Even after receiving a clear signal from the legislature earlier this year that the DEP is not giving sufficient consideration to the economic implications of its policies and procedures, the agency is moving forward trying to finalize several substantial and potentially costly regulations. Within the last eight months, the agency has held hearings on proposals for:
- More than 500 new or revised water quality standards that will negatively impact both permitting and environmental cleanup projects
- A vast expansion of existing state regulations (known as “stream flow” regulations) that will negatively impact the availability, reliability and costs associated with water usage
- New requirements for managing underground storage tank systems
- New regulations concerning the reporting and cleanup of spills (hearing on Oct. 5) that will increase business costs and flood the DEP with thousands of reports of minor spills that pose no measurable risk to the environment.
CBIA, through its Environmental Policies Council (EPC), has conveyed to the DEP that several of these proposals contain aspects that the business community believes it could handle without significant negative economic impact.
For the most part, however, the DEP is advancing the proposals in their more aggressive and economically harmful forms. Representing the business community, the EPC continues to be involved in the DEP’s regulatory process by providing input and expertise as warranted.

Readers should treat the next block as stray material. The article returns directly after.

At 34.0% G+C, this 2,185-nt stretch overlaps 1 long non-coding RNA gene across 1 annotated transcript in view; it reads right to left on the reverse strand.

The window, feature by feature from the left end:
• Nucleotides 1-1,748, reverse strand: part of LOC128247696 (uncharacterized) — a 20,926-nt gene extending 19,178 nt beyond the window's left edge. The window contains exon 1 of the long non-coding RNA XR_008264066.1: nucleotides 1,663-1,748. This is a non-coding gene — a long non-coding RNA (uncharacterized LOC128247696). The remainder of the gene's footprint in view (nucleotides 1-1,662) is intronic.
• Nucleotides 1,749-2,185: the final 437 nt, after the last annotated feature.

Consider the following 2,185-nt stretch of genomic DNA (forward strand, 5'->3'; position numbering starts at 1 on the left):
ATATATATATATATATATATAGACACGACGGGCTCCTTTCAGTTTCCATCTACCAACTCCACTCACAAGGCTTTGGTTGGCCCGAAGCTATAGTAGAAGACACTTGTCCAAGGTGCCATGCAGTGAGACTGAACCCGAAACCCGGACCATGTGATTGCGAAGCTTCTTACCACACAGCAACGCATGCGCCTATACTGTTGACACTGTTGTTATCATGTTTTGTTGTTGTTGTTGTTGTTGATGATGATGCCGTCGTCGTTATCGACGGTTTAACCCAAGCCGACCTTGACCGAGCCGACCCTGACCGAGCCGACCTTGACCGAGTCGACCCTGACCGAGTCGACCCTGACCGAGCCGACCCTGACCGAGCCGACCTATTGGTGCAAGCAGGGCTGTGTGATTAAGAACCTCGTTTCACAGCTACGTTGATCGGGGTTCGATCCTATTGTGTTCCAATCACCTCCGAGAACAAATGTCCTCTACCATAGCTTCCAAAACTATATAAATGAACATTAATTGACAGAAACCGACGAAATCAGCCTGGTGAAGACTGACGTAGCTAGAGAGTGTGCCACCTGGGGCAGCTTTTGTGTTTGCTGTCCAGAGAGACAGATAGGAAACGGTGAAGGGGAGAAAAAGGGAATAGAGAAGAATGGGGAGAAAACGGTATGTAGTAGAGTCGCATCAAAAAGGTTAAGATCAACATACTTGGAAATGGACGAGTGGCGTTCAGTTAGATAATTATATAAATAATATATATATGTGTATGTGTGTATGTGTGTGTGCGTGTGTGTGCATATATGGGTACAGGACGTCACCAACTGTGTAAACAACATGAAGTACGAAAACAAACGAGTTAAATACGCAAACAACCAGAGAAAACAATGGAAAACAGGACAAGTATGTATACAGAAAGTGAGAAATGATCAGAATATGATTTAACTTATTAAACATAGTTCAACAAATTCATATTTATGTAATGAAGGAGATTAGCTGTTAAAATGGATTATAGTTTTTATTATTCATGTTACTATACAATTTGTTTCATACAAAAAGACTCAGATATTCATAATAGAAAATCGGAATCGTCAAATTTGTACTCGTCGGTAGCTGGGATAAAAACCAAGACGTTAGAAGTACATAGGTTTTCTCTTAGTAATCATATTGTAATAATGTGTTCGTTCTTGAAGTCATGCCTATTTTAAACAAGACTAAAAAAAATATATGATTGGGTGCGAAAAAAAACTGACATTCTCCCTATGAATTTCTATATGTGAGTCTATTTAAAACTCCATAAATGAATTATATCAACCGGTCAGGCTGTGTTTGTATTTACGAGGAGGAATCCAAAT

The stream flow proposal is scheduled for a vote by the legislature’s Regulations Review Committee on Oct. 26. Comments filed on the underground storage tank proposal are being reviewed by the DEP as it develops a final version for legislative approval. And, the public hearing on spill-reporting regulations is Oct. 5.
As for the proposed changes to water quality standards, the DEP does not need the approval of any other state agency nor the legislature for those decisions to become final.
The legislature corrected this kind of arbitrary process for the future by requiring such standards to be adopted as regulations—a process that involves review and approvals by other state agencies, the attorney general’s Office, the governor and the legislature.
Unfortunately, the new process does not become effective until March 1, 2011. CBIA is urging the DEP to refrain from finalizing these proposals in their current anti-jobs form. Instead, they should take the legislature’s message seriously and seek progress on environmental challenges with greater sensitivity to economic impacts.
For more information, please visit the Environmental Policies Council website or contact Eric Brown at 860.244.1926 or email@example.com.